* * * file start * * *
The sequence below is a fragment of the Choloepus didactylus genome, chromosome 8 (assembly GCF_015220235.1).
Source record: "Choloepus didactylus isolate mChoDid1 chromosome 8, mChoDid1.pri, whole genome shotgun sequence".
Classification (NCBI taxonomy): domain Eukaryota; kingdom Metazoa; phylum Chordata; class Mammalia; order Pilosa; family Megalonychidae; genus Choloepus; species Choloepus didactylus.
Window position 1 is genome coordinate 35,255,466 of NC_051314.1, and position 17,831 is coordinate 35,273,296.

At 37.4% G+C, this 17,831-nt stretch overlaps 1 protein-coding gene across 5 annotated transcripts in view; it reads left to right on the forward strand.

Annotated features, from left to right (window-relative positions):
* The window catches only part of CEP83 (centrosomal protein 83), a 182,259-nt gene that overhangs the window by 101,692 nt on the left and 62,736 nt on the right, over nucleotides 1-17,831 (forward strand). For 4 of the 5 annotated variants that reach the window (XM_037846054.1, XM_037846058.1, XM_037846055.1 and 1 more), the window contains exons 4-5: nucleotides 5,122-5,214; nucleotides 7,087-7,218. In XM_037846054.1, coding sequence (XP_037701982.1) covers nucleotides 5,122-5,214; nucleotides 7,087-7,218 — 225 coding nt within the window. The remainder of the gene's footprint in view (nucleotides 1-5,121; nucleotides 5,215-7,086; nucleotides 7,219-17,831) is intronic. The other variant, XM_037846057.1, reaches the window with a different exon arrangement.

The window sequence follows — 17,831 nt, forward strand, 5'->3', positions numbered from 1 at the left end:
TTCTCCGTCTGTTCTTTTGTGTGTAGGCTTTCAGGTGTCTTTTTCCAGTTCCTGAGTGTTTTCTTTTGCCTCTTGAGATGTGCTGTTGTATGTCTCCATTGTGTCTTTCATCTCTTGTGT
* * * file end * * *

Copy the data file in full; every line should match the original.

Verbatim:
The sequence below is a fragment of the Choloepus didactylus genome, chromosome 8 (assembly GCF_015220235.1).
Source record: "Choloepus didactylus isolate mChoDid1 chromosome 8, mChoDid1.pri, whole genome shotgun sequence".
Classification (NCBI taxonomy): domain Eukaryota; kingdom Metazoa; phylum Chordata; class Mammalia; order Pilosa; family Megalonychidae; genus Choloepus; species Choloepus didactylus.
Window position 1 is genome coordinate 35,255,466 of NC_051314.1, and position 17,831 is coordinate 35,273,296.

At 37.4% G+C, this 17,831-nt stretch overlaps 1 protein-coding gene across 5 annotated transcripts in view; it reads left to right on the forward strand.

Annotated features, from left to right (window-relative positions):
* The window catches only part of CEP83 (centrosomal protein 83), a 182,259-nt gene that overhangs the window by 101,692 nt on the left and 62,736 nt on the right, over nucleotides 1-17,831 (forward strand). For 4 of the 5 annotated variants that reach the window (XM_037846054.1, XM_037846058.1, XM_037846055.1 and 1 more), the window contains exons 4-5: nucleotides 5,122-5,214; nucleotides 7,087-7,218. In XM_037846054.1, coding sequence (XP_037701982.1) covers nucleotides 5,122-5,214; nucleotides 7,087-7,218 — 225 coding nt within the window. The remainder of the gene's footprint in view (nucleotides 1-5,121; nucleotides 5,215-7,086; nucleotides 7,219-17,831) is intronic. The other variant, XM_037846057.1, reaches the window with a different exon arrangement.

The window sequence follows — 17,831 nt, forward strand, 5'->3', positions numbered from 1 at the left end:
TTCTCCGTCTGTTCTTTTGTGTGTAGGCTTTCAGGTGTCTTTTTCCAGTTCCTGAGTGTTTTCTTTTGCCTCTTGAGATGTGCTGTTGTATGTCTCCATTGTGTCTTTCATCTCTTGTGT